Identifying and Massing Galaxies at Medium Distance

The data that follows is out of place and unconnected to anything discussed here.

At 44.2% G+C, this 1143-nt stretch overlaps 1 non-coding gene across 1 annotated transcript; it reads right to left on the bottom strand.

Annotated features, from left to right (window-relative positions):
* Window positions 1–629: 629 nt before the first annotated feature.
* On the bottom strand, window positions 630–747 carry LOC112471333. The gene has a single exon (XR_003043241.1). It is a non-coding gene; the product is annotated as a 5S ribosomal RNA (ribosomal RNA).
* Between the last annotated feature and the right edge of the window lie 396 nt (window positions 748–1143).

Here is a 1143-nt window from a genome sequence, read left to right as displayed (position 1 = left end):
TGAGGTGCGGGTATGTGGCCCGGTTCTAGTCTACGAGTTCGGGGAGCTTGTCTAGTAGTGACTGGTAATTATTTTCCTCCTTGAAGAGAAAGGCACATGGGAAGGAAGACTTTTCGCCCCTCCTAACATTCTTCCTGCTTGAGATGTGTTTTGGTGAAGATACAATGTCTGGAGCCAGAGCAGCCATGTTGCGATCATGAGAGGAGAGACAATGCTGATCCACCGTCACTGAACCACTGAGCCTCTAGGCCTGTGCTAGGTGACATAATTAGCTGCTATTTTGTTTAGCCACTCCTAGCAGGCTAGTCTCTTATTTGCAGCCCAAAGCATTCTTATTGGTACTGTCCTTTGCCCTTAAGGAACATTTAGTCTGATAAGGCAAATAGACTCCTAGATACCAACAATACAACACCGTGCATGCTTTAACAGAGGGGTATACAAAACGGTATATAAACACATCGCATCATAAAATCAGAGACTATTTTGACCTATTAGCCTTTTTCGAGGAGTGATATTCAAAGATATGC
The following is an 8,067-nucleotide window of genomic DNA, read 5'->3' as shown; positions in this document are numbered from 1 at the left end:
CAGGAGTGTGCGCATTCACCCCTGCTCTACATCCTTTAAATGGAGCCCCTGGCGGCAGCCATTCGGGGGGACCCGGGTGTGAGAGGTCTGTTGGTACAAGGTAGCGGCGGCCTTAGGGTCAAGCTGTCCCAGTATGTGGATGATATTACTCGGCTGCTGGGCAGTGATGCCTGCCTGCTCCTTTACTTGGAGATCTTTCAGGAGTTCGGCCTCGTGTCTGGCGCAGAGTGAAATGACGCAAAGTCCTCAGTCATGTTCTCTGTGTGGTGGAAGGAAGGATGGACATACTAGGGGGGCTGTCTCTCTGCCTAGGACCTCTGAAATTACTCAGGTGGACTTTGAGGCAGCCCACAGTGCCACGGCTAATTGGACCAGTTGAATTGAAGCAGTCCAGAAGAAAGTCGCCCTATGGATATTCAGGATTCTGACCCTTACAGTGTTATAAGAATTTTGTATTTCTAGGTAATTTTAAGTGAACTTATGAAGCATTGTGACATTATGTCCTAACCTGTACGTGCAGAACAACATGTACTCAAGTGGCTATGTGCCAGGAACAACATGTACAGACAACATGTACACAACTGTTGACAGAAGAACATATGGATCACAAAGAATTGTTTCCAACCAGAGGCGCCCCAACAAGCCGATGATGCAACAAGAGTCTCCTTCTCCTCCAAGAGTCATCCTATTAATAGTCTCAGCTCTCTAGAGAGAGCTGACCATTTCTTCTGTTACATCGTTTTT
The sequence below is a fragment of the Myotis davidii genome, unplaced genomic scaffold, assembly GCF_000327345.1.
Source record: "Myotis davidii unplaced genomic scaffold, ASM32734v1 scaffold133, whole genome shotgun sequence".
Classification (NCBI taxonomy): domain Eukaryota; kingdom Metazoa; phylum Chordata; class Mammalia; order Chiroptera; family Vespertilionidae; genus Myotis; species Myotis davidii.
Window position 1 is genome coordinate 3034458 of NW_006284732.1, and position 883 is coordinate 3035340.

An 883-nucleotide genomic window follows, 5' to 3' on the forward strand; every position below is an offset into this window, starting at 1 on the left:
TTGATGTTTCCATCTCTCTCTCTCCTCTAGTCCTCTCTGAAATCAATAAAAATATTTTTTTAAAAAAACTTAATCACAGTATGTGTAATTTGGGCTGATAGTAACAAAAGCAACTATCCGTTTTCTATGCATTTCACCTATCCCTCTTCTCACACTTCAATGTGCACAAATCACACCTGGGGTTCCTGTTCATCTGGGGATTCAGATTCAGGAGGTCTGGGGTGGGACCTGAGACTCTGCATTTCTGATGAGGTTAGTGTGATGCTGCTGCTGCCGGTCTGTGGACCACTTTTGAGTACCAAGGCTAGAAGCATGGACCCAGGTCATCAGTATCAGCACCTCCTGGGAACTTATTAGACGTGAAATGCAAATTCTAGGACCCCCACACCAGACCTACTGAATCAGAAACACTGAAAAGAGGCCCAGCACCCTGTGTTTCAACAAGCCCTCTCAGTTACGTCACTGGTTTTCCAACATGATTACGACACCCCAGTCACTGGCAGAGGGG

At the present time, only the immediate universe has been observed in detail. However, recent observations allow us to look farther out. Our research is currently looking at a survey of objects approximately six billion light years away which used a technique called narrow-band slit spectroscopy. This technique can identify the spectrum of light emitted by an object very well, but has considerable error in determining where it is physically. Our current project aims to identify these objects in preexisting optical data coming from a number of ground-based and spacebased telescopes. In particular, some of the spectroscopically identified objects do not have clear counterparts in existing object catalogs. We have already identified their closest counterparts, and aim to fit the telescope data to templates (predictions of what galaxies should look like based on observations of our immediate universe) to determine if these objects are of interest, that is, if they are galaxies undergoing star formation approxmately six billion light years away. Though other objects might be of interest in different research projects, our research at the present time is focused only on studying certain types of galaxies. Once we have identified which objects are of interest, we can measure certain properties of these objects, primarily their mass. Mass can be determined more exactly by measuring spectral indicators to determine the mass-to-light ratio at a given wavelength for which we know the amount of emitted light, and multiply the two to determine the mass.